Kazakhstan might be seeking more fair play from outsiders in regards to domestic resources. Kazakh’s state-owned oil company, KazMunaigas (KMG), recently obtained a 10% interest in the BN-ENI led Karachaganak Petroleum Operating group, which has been developing the Karachaganak oil and gas field since the mid-100s. Kazakhstan is currently working to obtain an additional 5% interest. Kazakhstan is also making moves to increase Uranium production by the state nuclear company, Kazatomprom, to 21,346 metric tons in the coming year. The company expects its net income and its output to increase this year as well. KazMunaigas (KMG) maintains a fairly consistent share price as well as dividend payments annually of around 5%. Not bad for a Kazakhstan oil and gas company. Another fundamental positive for the company is that it holds no debt on its books. 5.2% of the Guggenheim Frontier Markets ETF (FRN) holdings are situated in Kazakhstan. A larger stake of the companies in this fund hail from the energy sector.
Kazakhstan is currently the world’s largest producer of uranium and will soon join the world’s top 10 oil-producing countries. The Kashagan oilfield in the Caspian Sea will be coming online soon bringing Kazakhstan long-awaited growth in their oil production. This growth will aid in expanding the country’s foreign direct investment as well. With more companies noting the incredible opportunity in this small nation, financing will be much easier to come by for those wishing to do business here.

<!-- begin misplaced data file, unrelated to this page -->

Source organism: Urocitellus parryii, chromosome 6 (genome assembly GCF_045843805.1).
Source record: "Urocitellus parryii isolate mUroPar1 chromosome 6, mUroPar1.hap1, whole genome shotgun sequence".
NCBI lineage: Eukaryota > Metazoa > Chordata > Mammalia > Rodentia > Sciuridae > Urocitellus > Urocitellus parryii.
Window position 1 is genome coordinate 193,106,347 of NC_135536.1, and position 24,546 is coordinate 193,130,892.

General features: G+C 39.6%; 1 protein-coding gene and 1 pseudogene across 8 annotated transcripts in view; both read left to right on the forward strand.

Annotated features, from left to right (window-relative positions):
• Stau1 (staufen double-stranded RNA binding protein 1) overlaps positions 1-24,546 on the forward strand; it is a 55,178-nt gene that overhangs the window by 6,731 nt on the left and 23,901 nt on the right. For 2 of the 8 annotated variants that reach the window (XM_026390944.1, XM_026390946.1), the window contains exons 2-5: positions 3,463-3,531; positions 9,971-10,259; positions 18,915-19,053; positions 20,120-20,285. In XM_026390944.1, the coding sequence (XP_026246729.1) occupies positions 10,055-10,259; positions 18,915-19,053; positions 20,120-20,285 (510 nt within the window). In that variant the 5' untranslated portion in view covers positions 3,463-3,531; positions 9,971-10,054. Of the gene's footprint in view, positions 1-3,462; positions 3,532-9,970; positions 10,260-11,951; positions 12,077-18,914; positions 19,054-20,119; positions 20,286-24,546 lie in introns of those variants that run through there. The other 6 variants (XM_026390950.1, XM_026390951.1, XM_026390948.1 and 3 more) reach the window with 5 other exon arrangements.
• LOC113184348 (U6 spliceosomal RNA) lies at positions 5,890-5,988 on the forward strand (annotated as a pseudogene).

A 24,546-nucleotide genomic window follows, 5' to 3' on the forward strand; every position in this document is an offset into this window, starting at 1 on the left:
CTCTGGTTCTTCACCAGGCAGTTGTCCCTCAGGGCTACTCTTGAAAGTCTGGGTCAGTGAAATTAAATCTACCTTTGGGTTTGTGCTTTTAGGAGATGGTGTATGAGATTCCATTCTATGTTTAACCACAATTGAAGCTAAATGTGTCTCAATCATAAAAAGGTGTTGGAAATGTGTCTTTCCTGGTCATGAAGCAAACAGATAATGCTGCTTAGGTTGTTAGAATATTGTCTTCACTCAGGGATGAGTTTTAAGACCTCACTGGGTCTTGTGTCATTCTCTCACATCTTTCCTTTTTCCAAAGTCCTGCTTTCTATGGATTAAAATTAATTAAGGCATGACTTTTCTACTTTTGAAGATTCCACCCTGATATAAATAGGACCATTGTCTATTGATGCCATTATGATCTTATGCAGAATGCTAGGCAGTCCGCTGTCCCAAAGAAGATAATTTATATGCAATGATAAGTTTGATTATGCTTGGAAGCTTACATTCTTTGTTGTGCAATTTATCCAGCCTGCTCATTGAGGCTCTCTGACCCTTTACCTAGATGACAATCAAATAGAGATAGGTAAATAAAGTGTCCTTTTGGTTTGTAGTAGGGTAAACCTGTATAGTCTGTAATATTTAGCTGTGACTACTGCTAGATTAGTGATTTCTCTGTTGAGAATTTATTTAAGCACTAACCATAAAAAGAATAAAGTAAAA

Kazakhstan does have its problems, mainly with regards to corruption. Transparency International ranks Kazakhstan below Tunisia and Egypt on global corruption. There have been incidences of authorities behaving aggressively toward foreign investors or corporations operating in Kazakhstan. In one such situation a company was harassed with a front of tax fraud and several of its employees were forced to flee the country to escape prison sentences. The political process is making changes, though. Parliamentary elections take place in January. Currently the entire parliament is stacked with members of the president’s party. The forthcoming elections are already breeding opposition parties. One newly formed party supposedly represents the country’s businessmen. The party’s leader, however, might be more inclined to protect his own interests. Even so, protecting his own interests or those of Kazakhstan’s more powerful businessmen, it remains to be seen what that will translate to in terms of foreign direct investment for the resource-rich nation. Growth in Kazakhstan is largely dependent on outside funds and corporations.
Overall, Kazakhstan presents a unique opportunity for foreign investors. As the country takes control of its resources and political responsibilities there could be a large margin of profit involved for the patient businessman. KazMunaigas (KMG) is continuing to expand even as their production grows. Kazakhstan could very well turn out to be a nice play for the patient investor. The majority of the risk lies within their political process. And we are already seeing a movement take shape to make those necessary changes.